A basic instruction cycle consists of these 5 stages.

Instruction Cycle

  1. IF - Instruction Fetch
  2. RD - Instruction Decode and Register Read
  3. EX - Execute
  4. MA - Memory Access
  5. WB - Write Back

I understood the function of all the stages accept the fourth (Memory access). What's the significance of this stage?

Over Internet what I've found is this

MA(Memory Access) does following operation

  • If load or store instruction, then access memory

  • If branch instruction, replace PC with destination address

The second point is clear, but I'm confused by the first.

Suppose we have load and store instruction like this $$(I) R_1 \leftarrow m[A_1]$$ $$(II) m[A_2] \rightarrow R_2$$

what will the MA stage do for the above instructions?

  • $\begingroup$ What research have you done? We expect you to do a significant amount of research/self-study before asking (search on the Internet, look in standard textbooks), and to tell us in the question what you've done. There is little point in having us repeat standard material that's already covered in textbooks. What are your thoughts? What do you understand and what specifically are you unclear on? What precisely do you mean by "the meaning of a stage"? $\endgroup$
    – D.W.
    Dec 19, 2014 at 1:40
  • $\begingroup$ I could be wrong. But just to be clear, isn't an FO(fetch operands[if]) stage necessary to be explicit? In which stage would we be fetching operands, in this architecture? In the second stage? $\endgroup$ Dec 21, 2014 at 13:01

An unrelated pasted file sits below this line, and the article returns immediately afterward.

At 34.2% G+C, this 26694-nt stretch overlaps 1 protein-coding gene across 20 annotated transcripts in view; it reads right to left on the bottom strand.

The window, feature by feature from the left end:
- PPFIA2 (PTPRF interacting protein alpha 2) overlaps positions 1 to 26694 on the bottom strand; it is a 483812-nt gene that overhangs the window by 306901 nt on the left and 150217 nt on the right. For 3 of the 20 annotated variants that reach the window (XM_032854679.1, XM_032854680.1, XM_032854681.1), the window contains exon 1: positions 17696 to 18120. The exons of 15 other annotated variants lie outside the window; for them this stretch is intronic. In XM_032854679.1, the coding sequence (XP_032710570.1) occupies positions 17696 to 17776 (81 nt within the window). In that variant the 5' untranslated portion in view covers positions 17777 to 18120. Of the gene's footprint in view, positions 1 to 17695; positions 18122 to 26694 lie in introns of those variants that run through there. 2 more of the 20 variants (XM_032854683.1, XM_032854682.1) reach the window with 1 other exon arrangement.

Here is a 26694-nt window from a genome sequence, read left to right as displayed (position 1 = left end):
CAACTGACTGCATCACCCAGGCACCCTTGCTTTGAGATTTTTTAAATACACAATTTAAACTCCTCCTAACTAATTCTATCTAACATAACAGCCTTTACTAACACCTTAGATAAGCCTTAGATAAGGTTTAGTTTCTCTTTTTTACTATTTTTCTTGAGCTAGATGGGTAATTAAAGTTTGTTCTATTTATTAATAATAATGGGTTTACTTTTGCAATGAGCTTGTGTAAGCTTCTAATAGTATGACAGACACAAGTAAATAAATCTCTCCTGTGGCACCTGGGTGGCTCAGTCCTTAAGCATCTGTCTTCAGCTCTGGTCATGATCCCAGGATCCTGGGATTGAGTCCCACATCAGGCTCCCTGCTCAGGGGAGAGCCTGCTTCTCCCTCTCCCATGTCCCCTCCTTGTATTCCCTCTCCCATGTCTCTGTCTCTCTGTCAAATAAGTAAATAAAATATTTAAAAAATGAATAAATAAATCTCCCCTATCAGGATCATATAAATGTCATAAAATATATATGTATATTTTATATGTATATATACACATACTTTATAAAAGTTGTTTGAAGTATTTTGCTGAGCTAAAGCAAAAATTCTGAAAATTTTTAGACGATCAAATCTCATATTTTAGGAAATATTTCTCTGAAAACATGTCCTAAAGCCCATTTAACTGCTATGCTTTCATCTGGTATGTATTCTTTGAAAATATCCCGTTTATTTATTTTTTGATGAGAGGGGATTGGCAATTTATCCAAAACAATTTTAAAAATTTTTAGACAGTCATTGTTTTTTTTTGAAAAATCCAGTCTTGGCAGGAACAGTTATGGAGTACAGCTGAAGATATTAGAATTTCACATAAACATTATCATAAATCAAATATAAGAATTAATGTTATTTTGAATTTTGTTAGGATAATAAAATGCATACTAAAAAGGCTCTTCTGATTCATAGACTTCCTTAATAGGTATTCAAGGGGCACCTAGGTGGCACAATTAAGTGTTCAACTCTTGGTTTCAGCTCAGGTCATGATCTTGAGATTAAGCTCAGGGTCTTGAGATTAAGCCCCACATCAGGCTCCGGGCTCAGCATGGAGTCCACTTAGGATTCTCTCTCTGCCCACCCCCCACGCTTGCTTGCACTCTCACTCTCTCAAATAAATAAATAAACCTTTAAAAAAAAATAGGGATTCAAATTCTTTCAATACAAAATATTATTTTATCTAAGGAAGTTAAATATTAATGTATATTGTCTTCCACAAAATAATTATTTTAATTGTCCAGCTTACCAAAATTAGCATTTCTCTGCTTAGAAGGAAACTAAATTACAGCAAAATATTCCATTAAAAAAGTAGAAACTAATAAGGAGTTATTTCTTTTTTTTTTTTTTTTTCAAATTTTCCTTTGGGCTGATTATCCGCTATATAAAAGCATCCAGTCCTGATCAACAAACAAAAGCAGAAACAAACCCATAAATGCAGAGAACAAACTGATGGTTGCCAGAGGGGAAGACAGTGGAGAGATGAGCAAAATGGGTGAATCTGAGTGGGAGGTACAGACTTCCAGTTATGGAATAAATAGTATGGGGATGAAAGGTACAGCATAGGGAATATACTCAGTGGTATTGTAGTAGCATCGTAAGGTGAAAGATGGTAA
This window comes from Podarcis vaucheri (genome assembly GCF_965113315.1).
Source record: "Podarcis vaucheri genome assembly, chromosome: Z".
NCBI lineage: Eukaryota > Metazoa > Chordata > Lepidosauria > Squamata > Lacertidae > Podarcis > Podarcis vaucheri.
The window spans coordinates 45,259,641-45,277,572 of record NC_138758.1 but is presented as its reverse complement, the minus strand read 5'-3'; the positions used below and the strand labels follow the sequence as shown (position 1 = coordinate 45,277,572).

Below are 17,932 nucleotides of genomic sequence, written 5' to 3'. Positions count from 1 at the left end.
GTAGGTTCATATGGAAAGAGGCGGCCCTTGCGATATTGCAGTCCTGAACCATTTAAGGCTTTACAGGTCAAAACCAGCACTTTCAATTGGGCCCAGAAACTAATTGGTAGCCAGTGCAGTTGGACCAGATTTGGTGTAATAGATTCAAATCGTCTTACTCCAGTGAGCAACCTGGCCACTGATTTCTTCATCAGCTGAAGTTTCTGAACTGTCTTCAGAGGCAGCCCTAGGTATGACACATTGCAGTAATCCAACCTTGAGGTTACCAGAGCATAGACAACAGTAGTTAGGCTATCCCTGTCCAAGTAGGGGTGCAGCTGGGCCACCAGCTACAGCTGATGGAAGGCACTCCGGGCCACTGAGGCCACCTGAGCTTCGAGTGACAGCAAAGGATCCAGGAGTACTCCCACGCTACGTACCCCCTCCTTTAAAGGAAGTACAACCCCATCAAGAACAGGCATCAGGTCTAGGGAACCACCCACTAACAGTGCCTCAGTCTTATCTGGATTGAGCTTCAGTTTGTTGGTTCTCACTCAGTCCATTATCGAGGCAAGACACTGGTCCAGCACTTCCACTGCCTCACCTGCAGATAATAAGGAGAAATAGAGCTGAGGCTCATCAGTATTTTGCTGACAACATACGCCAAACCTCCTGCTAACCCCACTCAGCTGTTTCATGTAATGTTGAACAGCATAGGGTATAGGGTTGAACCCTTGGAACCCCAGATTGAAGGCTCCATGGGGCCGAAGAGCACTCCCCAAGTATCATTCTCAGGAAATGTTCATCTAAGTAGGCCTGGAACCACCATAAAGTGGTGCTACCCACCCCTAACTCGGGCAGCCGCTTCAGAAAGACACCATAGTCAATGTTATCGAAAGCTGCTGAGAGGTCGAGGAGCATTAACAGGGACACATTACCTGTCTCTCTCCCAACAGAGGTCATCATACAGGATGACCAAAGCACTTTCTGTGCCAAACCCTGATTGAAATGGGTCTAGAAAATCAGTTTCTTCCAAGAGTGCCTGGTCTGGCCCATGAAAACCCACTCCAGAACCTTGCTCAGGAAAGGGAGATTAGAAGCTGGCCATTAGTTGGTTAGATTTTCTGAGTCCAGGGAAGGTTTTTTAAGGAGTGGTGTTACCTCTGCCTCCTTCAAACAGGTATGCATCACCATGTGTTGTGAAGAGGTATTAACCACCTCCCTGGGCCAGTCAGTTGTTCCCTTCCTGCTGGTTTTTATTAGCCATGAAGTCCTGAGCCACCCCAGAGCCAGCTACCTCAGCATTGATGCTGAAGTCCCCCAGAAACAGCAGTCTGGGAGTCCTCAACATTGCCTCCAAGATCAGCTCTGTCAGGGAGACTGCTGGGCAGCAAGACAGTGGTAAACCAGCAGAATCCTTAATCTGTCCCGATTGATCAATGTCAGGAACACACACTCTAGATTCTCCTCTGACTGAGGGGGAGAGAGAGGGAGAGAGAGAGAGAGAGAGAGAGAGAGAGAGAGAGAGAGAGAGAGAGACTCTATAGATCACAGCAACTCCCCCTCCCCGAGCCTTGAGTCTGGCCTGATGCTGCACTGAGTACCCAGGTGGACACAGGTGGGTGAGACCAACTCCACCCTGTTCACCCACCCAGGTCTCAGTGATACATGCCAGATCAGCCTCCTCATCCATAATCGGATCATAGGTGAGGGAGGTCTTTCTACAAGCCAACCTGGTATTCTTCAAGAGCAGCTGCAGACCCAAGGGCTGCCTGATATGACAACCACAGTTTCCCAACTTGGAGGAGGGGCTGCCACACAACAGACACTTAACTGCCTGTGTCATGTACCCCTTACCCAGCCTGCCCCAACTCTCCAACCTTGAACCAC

1 Answer 1


You have to operate on the memory to do anything useful. Reading next instruction, getting variable to operate on or saving calculated value - all that requires accessing memory.

  • $\begingroup$ Can you give any example $\endgroup$
    – Atinesh
    Dec 18, 2014 at 4:00
  • $\begingroup$ Your CPU basically continuously performs sequences of operations. Every operation is stored in memory, so after every step your CPU needs to reach back to memory to get the next instruction (what should it do.) Other than that: if you want to calculate a few numbers from some sequence, you would: calculate the first one, store it into memory, calculate next one, store it into memory and so on. $\endgroup$
    – 3yakuya
    Dec 18, 2014 at 12:57

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